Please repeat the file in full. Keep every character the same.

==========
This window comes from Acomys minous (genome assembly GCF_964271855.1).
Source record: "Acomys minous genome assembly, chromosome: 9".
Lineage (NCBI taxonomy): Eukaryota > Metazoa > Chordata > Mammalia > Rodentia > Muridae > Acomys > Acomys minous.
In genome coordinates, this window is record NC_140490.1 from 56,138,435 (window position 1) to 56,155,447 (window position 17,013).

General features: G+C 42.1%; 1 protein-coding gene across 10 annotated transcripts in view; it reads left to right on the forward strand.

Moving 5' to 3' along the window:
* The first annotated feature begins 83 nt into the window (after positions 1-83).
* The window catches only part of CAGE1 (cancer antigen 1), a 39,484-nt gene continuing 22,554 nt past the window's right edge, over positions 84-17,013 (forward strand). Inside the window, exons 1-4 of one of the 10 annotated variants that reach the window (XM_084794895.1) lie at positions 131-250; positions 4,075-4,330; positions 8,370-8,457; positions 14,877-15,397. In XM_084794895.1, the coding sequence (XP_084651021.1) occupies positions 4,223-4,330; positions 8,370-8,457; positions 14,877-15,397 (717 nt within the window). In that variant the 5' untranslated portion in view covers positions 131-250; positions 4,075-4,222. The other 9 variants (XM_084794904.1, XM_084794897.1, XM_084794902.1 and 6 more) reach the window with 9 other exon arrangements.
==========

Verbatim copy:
This window comes from Acomys minous (genome assembly GCF_964271855.1).
Source record: "Acomys minous genome assembly, chromosome: 9".
Lineage (NCBI taxonomy): Eukaryota > Metazoa > Chordata > Mammalia > Rodentia > Muridae > Acomys > Acomys minous.
In genome coordinates, this window is record NC_140490.1 from 56,138,435 (window position 1) to 56,155,447 (window position 17,013).

General features: G+C 42.1%; 1 protein-coding gene across 10 annotated transcripts in view; it reads left to right on the forward strand.

Moving 5' to 3' along the window:
* The first annotated feature begins 83 nt into the window (after positions 1-83).
* The window catches only part of CAGE1 (cancer antigen 1), a 39,484-nt gene continuing 22,554 nt past the window's right edge, over positions 84-17,013 (forward strand). Inside the window, exons 1-4 of one of the 10 annotated variants that reach the window (XM_084794895.1) lie at positions 131-250; positions 4,075-4,330; positions 8,370-8,457; positions 14,877-15,397. In XM_084794895.1, the coding sequence (XP_084651021.1) occupies positions 4,223-4,330; positions 8,370-8,457; positions 14,877-15,397 (717 nt within the window). In that variant the 5' untranslated portion in view covers positions 131-250; positions 4,075-4,222. The other 9 variants (XM_084794904.1, XM_084794897.1, XM_084794902.1 and 6 more) reach the window with 9 other exon arrangements.